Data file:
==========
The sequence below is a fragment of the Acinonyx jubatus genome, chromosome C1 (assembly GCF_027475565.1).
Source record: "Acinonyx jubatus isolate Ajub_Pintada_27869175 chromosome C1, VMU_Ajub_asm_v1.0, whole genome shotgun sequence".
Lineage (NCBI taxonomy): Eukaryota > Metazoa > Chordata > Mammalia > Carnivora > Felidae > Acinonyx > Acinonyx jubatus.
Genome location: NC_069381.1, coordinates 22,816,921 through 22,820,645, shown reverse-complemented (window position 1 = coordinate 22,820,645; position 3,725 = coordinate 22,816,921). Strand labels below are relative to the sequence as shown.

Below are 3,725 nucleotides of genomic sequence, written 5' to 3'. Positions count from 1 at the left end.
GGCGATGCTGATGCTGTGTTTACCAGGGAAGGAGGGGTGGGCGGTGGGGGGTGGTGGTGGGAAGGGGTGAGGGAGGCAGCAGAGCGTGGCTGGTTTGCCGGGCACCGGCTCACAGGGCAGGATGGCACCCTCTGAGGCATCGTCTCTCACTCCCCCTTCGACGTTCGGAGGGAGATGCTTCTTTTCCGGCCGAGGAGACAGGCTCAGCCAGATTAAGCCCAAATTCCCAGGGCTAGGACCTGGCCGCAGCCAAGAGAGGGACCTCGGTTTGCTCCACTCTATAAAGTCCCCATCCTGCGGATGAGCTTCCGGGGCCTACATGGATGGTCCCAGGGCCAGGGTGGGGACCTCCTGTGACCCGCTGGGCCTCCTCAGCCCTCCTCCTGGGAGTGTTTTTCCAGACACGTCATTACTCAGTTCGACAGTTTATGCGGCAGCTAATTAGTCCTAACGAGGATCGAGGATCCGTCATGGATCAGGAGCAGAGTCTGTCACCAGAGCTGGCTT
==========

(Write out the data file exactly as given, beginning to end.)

The sequence below is a fragment of the Acinonyx jubatus genome, chromosome C1 (assembly GCF_027475565.1).
Source record: "Acinonyx jubatus isolate Ajub_Pintada_27869175 chromosome C1, VMU_Ajub_asm_v1.0, whole genome shotgun sequence".
Lineage (NCBI taxonomy): Eukaryota > Metazoa > Chordata > Mammalia > Carnivora > Felidae > Acinonyx > Acinonyx jubatus.
Genome location: NC_069381.1, coordinates 22,816,921 through 22,820,645, shown reverse-complemented (window position 1 = coordinate 22,820,645; position 3,725 = coordinate 22,816,921). Strand labels below are relative to the sequence as shown.

Below are 3,725 nucleotides of genomic sequence, written 5' to 3'. Positions count from 1 at the left end.
GGCGATGCTGATGCTGTGTTTACCAGGGAAGGAGGGGTGGGCGGTGGGGGGTGGTGGTGGGAAGGGGTGAGGGAGGCAGCAGAGCGTGGCTGGTTTGCCGGGCACCGGCTCACAGGGCAGGATGGCACCCTCTGAGGCATCGTCTCTCACTCCCCCTTCGACGTTCGGAGGGAGATGCTTCTTTTCCGGCCGAGGAGACAGGCTCAGCCAGATTAAGCCCAAATTCCCAGGGCTAGGACCTGGCCGCAGCCAAGAGAGGGACCTCGGTTTGCTCCACTCTATAAAGTCCCCATCCTGCGGATGAGCTTCCGGGGCCTACATGGATGGTCCCAGGGCCAGGGTGGGGACCTCCTGTGACCCGCTGGGCCTCCTCAGCCCTCCTCCTGGGAGTGTTTTTCCAGACACGTCATTACTCAGTTCGACAGTTTATGCGGCAGCTAATTAGTCCTAACGAGGATCGAGGATCCGTCATGGATCAGGAGCAGAGTCTGTCACCAGAGCTGGCTT